While we may never see the next release of Half-Life: Episode 3 in our lifetime, Valve is rumored to be working on a new project that may make the final chapter in the Black Mesa world seem less important. Valve's co-founder Gabe Newell spoke to Penny Arcade and hinted at the company possibly making a physical console that could go toe-to-toe with the next-gen versions of the Xbox and PlayStation. Newell said, "well, if we have to sell hardware we will."
Under normal circumstances, we'd chalk this up to another Internet rumor that is merely fun to chat about on a message board, however this time there may be some proof behind this speculation.
First, Newell spoke a bit more on the subject that could lead us to believe a console is in the near future.
It's more we think that we need to continue to have innovation and if the only way to get these kind of projects started is by us going and developing and selling the hardware directly then that's what we'll do. We'd rather hardware people that are good at manufacturing and distributing hardware do that. We think it's important enough that if that's what we end up having to do, then that's what we end up having to do.
Second, we've been hearing the term "Steam Box" being thrown around for a while now. That, paired with private screenings at CES to show possible partners what the hardware might be capable of, seems to make everything gel here. Rumor has it the "Steam Box" at CES had a Core i7, 8GB RAM and a Nvidia video card, so we're looking at a system that would run PC-based games.
Next, we have learned of a patent Valve filed last year that involves a proprietary USB controller that allows the user to swap out the pieces depending on which game you decide to start playing. We may also see biometric feedback come standard as part of the controller.
Lastly, the kicker is that Valve has been reported to have said, at least internally, that it wants to not only take on existing console systems, but to go right for Apple TV's jugular. Newell has said publicly to the Seattle Times that,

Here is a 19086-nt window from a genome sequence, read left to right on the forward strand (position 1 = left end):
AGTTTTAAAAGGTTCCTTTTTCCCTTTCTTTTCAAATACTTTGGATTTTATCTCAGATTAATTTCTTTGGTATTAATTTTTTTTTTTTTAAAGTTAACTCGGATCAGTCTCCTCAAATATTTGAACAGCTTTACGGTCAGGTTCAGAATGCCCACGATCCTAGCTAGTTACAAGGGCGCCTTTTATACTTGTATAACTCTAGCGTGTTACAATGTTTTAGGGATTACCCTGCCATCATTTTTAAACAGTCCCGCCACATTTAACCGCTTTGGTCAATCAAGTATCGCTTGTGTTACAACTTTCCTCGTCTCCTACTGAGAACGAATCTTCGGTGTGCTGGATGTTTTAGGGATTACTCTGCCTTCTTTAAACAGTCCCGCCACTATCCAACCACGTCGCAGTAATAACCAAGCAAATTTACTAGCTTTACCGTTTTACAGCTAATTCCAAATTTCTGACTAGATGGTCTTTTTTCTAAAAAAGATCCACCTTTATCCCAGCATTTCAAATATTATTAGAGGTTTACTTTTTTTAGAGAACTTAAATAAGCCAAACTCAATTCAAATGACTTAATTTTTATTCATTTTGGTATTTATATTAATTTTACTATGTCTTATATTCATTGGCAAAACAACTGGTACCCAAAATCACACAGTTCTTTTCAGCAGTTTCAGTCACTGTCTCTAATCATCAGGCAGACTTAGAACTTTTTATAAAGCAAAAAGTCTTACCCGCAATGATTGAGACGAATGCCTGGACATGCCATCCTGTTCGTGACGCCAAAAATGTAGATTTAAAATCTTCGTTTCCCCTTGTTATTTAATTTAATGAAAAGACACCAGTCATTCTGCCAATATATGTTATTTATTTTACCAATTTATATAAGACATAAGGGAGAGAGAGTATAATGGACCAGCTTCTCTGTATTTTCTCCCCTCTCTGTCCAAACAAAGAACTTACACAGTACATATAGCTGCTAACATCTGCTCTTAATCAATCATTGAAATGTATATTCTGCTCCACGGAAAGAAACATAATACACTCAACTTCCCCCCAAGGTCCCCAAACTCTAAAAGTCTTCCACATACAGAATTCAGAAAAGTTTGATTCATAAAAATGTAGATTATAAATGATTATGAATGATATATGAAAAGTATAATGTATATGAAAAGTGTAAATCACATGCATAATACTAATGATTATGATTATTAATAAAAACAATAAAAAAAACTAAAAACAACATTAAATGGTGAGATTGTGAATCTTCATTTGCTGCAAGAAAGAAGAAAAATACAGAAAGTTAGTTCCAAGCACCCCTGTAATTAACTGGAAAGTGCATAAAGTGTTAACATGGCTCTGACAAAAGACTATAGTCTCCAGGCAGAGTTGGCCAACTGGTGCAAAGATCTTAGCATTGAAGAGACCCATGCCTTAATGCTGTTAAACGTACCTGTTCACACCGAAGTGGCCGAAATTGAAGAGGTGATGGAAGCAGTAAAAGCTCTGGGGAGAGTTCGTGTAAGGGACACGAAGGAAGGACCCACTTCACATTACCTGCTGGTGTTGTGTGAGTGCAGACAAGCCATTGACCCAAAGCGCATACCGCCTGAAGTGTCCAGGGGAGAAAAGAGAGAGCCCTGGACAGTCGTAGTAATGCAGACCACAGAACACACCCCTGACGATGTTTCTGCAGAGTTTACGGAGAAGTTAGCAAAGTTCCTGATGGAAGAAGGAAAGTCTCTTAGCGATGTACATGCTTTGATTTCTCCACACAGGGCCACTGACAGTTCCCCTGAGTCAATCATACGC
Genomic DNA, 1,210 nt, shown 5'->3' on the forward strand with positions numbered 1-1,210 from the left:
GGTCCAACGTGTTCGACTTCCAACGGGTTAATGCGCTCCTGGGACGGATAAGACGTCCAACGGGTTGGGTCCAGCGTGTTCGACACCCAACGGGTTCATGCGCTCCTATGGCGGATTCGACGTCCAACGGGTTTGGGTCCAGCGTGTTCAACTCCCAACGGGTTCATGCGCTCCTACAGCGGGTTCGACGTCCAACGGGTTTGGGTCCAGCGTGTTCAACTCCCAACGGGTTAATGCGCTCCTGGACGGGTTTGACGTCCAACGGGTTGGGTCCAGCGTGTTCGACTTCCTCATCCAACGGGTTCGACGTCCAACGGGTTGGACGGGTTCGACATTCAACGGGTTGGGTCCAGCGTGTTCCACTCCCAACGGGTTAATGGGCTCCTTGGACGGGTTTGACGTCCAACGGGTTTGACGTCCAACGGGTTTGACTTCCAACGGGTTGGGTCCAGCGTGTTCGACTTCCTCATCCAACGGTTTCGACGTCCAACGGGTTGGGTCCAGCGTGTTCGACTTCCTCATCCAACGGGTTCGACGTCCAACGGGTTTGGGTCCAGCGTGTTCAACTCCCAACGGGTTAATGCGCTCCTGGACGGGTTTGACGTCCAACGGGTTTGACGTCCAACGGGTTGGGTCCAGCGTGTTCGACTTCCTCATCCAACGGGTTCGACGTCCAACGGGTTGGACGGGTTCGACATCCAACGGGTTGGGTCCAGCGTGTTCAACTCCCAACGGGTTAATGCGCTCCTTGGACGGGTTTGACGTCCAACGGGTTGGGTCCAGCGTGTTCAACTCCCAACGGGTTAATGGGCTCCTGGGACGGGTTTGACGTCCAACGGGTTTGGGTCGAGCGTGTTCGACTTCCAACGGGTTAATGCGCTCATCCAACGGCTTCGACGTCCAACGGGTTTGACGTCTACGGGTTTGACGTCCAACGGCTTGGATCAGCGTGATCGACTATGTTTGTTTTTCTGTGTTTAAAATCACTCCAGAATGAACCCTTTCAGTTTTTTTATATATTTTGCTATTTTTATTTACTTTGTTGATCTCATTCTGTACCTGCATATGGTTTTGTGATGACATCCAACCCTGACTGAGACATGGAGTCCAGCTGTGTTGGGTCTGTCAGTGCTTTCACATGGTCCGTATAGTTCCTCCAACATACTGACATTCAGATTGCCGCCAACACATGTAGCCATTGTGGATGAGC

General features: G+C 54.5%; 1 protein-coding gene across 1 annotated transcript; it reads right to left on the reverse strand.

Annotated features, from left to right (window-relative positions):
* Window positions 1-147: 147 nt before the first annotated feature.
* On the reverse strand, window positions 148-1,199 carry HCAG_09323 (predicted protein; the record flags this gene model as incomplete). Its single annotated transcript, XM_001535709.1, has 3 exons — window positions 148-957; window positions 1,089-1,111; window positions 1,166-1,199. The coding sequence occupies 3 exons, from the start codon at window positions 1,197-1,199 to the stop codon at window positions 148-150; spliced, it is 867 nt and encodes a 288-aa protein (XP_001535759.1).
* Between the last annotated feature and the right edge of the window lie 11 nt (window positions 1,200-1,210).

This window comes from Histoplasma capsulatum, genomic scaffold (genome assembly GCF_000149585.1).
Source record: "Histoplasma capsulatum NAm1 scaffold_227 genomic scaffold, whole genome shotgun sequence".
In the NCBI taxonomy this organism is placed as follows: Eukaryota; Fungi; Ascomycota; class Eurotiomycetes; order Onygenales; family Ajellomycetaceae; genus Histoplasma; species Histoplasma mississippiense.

On the platform side, it's sort of ominous that the world seems to be moving away from open platforms...They build a shiny sparkling thing that attracts users and then they control people's access to those things.
This week Valve responded to what's been speculated from their interviews and their patent filing. While they have built test machines for their Big Picture Mode UI, their game interface and have messed around with a couple of biometric feedback features, they are still a long way away from producing any hardware, or so they say. Valve marketing director Doug Lombardi told Kotaku that,
All of that is stuff that we're working on, but it's a long way from Valve shipping any sort of hardware.
So would we possibly see Valve's work-in-progress at E3? Are they really as far away from producing hardware for consumers as they say they are? If any part of this rumor is true, I'm excited to see what's in store. This information was pulled in from several different places, so this is a conclusion I've come up with. Have you heard other pieces you'd like to add, or something completely different? Tell us about it in the comments section below.